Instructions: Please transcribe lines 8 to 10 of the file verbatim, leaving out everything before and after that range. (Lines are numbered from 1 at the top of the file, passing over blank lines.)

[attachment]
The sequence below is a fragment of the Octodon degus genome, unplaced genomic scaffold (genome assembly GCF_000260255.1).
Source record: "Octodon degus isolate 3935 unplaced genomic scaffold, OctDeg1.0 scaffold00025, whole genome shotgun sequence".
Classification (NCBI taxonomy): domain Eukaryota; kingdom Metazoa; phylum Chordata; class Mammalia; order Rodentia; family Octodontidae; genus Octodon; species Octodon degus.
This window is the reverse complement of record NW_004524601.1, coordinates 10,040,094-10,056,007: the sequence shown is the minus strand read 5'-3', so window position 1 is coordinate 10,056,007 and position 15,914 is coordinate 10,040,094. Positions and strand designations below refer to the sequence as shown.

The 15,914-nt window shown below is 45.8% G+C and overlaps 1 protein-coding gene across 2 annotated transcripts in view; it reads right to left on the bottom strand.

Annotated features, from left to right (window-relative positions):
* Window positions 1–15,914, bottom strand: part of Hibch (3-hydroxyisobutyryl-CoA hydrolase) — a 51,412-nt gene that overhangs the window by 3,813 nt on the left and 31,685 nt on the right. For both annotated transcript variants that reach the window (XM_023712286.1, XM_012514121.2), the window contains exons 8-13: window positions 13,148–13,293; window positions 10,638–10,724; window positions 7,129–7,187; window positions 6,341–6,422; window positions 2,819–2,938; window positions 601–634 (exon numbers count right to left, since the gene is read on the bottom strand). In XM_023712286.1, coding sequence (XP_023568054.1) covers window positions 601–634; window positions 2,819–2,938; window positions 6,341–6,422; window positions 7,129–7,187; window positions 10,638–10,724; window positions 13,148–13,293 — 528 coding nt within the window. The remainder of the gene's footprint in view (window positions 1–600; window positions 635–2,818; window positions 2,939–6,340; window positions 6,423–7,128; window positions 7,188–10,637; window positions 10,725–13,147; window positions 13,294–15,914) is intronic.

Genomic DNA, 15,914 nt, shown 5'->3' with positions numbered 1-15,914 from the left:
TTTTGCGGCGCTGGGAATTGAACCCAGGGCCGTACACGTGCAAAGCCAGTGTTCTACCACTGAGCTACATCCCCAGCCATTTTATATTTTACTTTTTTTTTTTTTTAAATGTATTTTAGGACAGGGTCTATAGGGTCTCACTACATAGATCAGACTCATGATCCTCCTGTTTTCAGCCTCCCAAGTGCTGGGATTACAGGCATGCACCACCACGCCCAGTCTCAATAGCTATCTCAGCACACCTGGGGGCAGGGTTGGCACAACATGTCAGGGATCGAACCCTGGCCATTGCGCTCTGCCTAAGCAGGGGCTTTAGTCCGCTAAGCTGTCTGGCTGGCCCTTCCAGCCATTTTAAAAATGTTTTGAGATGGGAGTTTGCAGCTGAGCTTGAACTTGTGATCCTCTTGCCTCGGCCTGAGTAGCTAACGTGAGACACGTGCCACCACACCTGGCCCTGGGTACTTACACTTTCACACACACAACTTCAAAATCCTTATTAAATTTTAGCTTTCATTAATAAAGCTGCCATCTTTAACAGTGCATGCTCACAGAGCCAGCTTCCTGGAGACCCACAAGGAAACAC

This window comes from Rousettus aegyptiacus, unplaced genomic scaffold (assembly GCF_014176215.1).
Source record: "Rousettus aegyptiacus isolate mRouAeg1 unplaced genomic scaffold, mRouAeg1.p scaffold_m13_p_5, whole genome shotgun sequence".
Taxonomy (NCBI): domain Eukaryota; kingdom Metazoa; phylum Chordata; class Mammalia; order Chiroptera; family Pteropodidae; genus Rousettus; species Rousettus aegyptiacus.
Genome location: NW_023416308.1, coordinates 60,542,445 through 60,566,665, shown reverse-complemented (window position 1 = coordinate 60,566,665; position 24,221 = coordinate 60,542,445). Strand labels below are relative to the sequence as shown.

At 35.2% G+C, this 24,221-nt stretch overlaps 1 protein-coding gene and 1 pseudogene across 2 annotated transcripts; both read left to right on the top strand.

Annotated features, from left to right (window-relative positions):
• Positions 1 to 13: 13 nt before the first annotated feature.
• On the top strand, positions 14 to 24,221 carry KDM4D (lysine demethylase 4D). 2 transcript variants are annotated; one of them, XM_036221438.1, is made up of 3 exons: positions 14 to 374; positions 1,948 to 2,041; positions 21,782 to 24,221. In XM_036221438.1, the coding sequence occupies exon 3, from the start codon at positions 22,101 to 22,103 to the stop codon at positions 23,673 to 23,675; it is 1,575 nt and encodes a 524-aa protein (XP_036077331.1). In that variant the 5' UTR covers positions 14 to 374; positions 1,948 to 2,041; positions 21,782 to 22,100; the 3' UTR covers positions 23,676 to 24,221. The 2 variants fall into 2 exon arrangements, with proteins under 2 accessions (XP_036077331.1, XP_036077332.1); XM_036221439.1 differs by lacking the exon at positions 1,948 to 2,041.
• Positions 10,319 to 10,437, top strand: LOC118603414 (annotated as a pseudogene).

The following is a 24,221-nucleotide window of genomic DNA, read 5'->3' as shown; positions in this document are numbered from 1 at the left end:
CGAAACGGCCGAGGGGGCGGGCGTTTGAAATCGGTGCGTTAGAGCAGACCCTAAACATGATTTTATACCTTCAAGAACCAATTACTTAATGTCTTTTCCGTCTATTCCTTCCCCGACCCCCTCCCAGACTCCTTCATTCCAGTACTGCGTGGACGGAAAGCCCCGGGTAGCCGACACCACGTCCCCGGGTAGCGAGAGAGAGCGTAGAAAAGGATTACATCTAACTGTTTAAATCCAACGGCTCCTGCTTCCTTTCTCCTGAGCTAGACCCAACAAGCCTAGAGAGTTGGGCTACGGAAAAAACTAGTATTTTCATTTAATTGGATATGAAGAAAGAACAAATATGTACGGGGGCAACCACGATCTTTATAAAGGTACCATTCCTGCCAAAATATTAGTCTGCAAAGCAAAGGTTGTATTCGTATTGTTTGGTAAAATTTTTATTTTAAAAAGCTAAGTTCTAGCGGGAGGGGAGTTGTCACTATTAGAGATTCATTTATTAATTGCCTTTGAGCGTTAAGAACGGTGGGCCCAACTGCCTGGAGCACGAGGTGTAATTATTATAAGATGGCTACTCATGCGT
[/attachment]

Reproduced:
Genomic DNA, 15,914 nt, shown 5'->3' with positions numbered 1-15,914 from the left:
TTTTGCGGCGCTGGGAATTGAACCCAGGGCCGTACACGTGCAAAGCCAGTGTTCTACCACTGAGCTACATCCCCAGCCATTTTATATTTTACTTTTTTTTTTTTTTAAATGTATTTTAGGACAGGGTCTATAGGGTCTCACTACATAGATCAGACTCATGATCCTCCTGTTTTCAGCCTCCCAAGTGCTGGGATTACAGGCATGCACCACCACGCCCAGTCTCAATAGCTATCTCAGCACACCTGGGGGCAGGGTTGGCACAACATGTCAGGGATCGAACCCTGGCCATTGCGCTCTGCCTAAGCAGGGGCTTTAGTCCGCTAAGCTGTCTGGCTGGCCCTTCCAGCCATTTTAAAAATGTTTTGAGATGGGAGTTTGCAGCTGAGCTTGAACTTGTGATCCTCTTGCCTCGGCCTGAGTAGCTAACGTGAGACACGTGCCACCACACCTGGCCCTGGGTACTTACACTTTCACACACACAACTTCAAAATCCTTATTAAATTTTAGCTTTCATTAATAAAGCTGCCATCTTTAACAGTGCATGCTCACAGAGCCAGCTTCCTGGAGACCCACAAGGAAACAC

This window comes from Rousettus aegyptiacus, unplaced genomic scaffold (assembly GCF_014176215.1).